First off, I want to make a bit of a personal declaration, and I hope that you'll all bear with me on this while I try to keep it from turning into a personal rant atop a soap-box.
I don't write reviews for books/supplements/jumpstarts/etc. that I don't like.
I learned a long time ago back when I was co-running Ex Libris Nocturnis (it was a great site. Ask your parents.) that there is already a massive amount of negativity present throughout the internet without me adding to it. Now, fast forward fifteen years into the FUTURE from that point, and the negativity has multiplied exponentially. It's one thing to write about something that you have a personal, vested interest in - sexism is bad, national socialism is bad, homophobia is bad - and tell the world about the negative emotions that it stirs within you... but a GAME? A game should NEVER stir up vitriol inside of of you. If it does, close the book and walk away from the game. Don't take the time to write a nasty, negative review of something you don't like because it's just not your cup of tea, or because the author(s) who wrote it didn't happen to write the book that you wanted to read or have written for you.
There's no point. It does nothing but make the internet more negative.
I only write reviews of things that I feel positively about in this iteration of me.
Now, that being said? I REALLY DIG Heirs to the Mountains of Madness.
Now, let me be clear here... this is NOT a complete setting. This is NOT a collection of Rotes and Spells and Adjustments and Procedures. This is NOT a stand-alone book to just give you a whole lot of crunchy purple-flavored goodness that adapts Mage: the Ascension rules to use with it.
Heirs to the Mountains of Madness is a JUMPSTART for a Chronicle, or if you'd like, for something smaller if you're playing with people who have never played Mage: the Ascension before.
The jumpstart is written by Josh Heath, the mastermind behind High Level Games, and I'm proud to call him my friend. However, have no illusions about THAT, either... just because I'm your friend doesn't mean I'm going to make the sign of the cross over every single thing that you write and call it scripture. To DO THAT would make me an unreliable peer, and I'd like to think that Josh and I are peers at this point where this stuff is concerned.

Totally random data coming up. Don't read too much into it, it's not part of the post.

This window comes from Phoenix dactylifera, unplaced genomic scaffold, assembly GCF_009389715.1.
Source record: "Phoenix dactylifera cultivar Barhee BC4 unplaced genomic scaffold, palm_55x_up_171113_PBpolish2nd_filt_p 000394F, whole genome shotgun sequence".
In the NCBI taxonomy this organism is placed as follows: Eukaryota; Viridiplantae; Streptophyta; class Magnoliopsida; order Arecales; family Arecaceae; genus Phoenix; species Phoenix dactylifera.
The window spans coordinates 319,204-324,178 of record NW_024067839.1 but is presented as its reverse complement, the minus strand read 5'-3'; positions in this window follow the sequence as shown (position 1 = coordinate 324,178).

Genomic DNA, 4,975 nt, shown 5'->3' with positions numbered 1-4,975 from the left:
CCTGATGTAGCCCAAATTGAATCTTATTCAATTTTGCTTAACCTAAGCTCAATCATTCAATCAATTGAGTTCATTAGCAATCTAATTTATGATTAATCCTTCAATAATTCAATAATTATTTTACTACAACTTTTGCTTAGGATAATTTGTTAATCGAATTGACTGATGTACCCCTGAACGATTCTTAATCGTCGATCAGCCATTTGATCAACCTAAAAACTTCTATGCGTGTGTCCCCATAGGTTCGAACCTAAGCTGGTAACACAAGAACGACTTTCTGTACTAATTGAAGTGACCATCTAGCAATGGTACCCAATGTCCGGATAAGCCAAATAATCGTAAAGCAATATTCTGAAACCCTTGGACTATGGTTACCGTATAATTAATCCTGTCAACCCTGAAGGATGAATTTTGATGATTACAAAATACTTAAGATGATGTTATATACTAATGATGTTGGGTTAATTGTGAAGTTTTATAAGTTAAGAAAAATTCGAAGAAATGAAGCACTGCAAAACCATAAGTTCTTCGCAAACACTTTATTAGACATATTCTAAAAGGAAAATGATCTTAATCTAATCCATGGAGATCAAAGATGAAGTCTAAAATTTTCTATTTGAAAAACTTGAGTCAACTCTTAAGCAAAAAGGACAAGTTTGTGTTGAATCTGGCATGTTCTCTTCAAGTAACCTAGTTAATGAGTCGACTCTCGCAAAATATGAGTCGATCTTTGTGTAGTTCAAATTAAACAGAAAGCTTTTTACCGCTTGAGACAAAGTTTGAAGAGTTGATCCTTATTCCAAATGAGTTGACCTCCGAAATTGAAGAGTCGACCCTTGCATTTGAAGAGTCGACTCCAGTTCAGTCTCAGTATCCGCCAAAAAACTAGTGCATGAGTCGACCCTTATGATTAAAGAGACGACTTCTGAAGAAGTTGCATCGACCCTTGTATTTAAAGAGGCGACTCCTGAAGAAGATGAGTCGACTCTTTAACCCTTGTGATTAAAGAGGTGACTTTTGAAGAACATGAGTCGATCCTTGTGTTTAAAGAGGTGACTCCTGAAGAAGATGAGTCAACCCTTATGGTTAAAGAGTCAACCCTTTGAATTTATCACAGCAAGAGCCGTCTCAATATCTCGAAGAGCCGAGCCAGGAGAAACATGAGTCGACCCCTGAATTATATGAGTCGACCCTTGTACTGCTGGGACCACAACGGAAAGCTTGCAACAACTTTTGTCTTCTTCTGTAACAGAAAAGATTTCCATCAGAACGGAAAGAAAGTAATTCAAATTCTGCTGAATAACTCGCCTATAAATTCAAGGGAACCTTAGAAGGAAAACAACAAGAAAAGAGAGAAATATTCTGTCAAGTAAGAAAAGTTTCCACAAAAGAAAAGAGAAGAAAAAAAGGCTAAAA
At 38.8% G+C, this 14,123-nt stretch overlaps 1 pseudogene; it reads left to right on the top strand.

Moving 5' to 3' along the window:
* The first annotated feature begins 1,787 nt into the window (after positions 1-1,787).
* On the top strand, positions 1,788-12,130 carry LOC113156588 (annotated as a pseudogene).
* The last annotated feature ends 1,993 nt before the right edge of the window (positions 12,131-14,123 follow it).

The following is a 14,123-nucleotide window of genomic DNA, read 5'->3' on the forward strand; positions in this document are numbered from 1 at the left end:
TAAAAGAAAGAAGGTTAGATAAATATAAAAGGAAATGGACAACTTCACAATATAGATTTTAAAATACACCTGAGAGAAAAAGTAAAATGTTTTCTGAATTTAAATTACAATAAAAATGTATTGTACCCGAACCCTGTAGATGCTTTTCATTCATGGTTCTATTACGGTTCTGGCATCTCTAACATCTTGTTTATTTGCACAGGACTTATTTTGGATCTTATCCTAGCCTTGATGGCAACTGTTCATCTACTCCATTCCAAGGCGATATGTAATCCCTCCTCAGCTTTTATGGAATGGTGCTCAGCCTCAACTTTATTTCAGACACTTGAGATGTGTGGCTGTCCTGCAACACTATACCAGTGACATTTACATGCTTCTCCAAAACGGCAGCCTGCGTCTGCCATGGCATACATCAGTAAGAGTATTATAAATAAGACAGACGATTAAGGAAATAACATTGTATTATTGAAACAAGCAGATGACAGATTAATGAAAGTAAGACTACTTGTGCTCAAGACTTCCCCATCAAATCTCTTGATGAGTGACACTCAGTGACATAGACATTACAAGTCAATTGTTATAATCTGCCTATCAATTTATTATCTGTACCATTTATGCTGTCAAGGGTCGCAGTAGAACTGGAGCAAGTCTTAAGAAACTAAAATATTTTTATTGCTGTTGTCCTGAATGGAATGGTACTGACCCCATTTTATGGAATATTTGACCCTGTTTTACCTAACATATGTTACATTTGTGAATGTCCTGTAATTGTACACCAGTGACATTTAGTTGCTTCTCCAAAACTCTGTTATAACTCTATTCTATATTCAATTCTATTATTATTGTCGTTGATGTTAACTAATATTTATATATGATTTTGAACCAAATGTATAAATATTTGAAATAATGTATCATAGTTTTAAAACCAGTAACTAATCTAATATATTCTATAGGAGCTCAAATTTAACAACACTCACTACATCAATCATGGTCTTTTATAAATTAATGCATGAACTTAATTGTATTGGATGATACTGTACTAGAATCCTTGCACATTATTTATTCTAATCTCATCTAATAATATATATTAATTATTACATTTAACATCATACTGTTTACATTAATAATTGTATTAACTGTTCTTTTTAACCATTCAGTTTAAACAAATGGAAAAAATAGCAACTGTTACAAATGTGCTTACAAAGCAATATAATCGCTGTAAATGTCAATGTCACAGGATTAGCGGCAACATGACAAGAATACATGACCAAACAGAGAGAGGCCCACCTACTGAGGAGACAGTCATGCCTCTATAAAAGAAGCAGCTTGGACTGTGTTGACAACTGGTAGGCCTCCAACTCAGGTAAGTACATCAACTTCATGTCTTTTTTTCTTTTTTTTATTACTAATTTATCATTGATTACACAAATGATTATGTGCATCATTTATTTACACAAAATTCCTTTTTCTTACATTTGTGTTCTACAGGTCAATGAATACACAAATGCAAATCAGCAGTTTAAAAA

First off, if you've got friends who THRIVE on tromping around Lovecraftian New England, then you're going to love this jumpstart. It is literally packed with little odes to H.P., and I can't offer you too many details other than that without spoiling things. The name dropping is seamless with the manner in which Josh sutures Mage: the Ascension with Lovecraft's weird fiction. The jumpstart itself is set up for use by either Technocratic or Tradition Magi, and the plot synopsis of what you're going to be doing, why you're going to be doing it, and what happens when you do it are quick and dirty without being at all wordy.
Here's the deal, guys and gals... if you PLAY Mage: the Ascension, you're SMART ENOUGH to know what to do with this thing. If you're using it to kick off a Chronicle, then God's speed to you. If you're using it to introduce new players familiar with Lovecraft (or Hell, even Call of Cthulhu) to Mage: the Ascension, then make sure you download a copy of the Quickstart Guide to accompany this jumstart and everyone at the table will be more than ready.
All you need after that is guacamole and some mood music. Boom.
After the initial setup of what's going on, Josh does what he does BEST, in my personal opinion: he gives you READY-TO-PLAY characters. You have no need to generate a ton of NPCs, because they're all here, they're all viable, and they're all logical to the story.
Another quick note here: For the record, these Magi are NOT "overpowered" or "statted-out too high." They're high-end Magi who can make things happen and, if necessary, really push back if they're pushed against. They're not supposed to be freshly generated Mage PC templated. They're NPCs. They do what the PCs CAN'T readily do FOR the ST. Just thought I'd interject that, because it seems to be important, and I've read a couple of things lately about how "Mage NPCs seem to be overpowered."
No more so than a Vampire Elder... but whatever.
Now, within these NPCs, there's one named Walter Gilman.
I'm not sure if Josh did this on purpose or not, but it's FREAKIN' HILAROUS, especially if you're a fan of Lovecraft's works. The stats on this cat are PERFECT, and the punch-line is funny while still being dreadfully serious... like you DO with Mage.
So... you get a PLOT, an OUTLINE for a story with conflict, intrigue, the potential for weird, Lovecraftian-inspired Talismans/Wonders, SIX really cool pre-generated NPCs, and a nice HOOK that proves the point that Mage: the Ascension is the PERFECT SETTING for cosmic horror and weird fiction. If your players are into the Lovecraft cosmology, you REALLY need to check this jumpstart out.
You can thank me later for the recommendation. I wouldn't steer you wrong.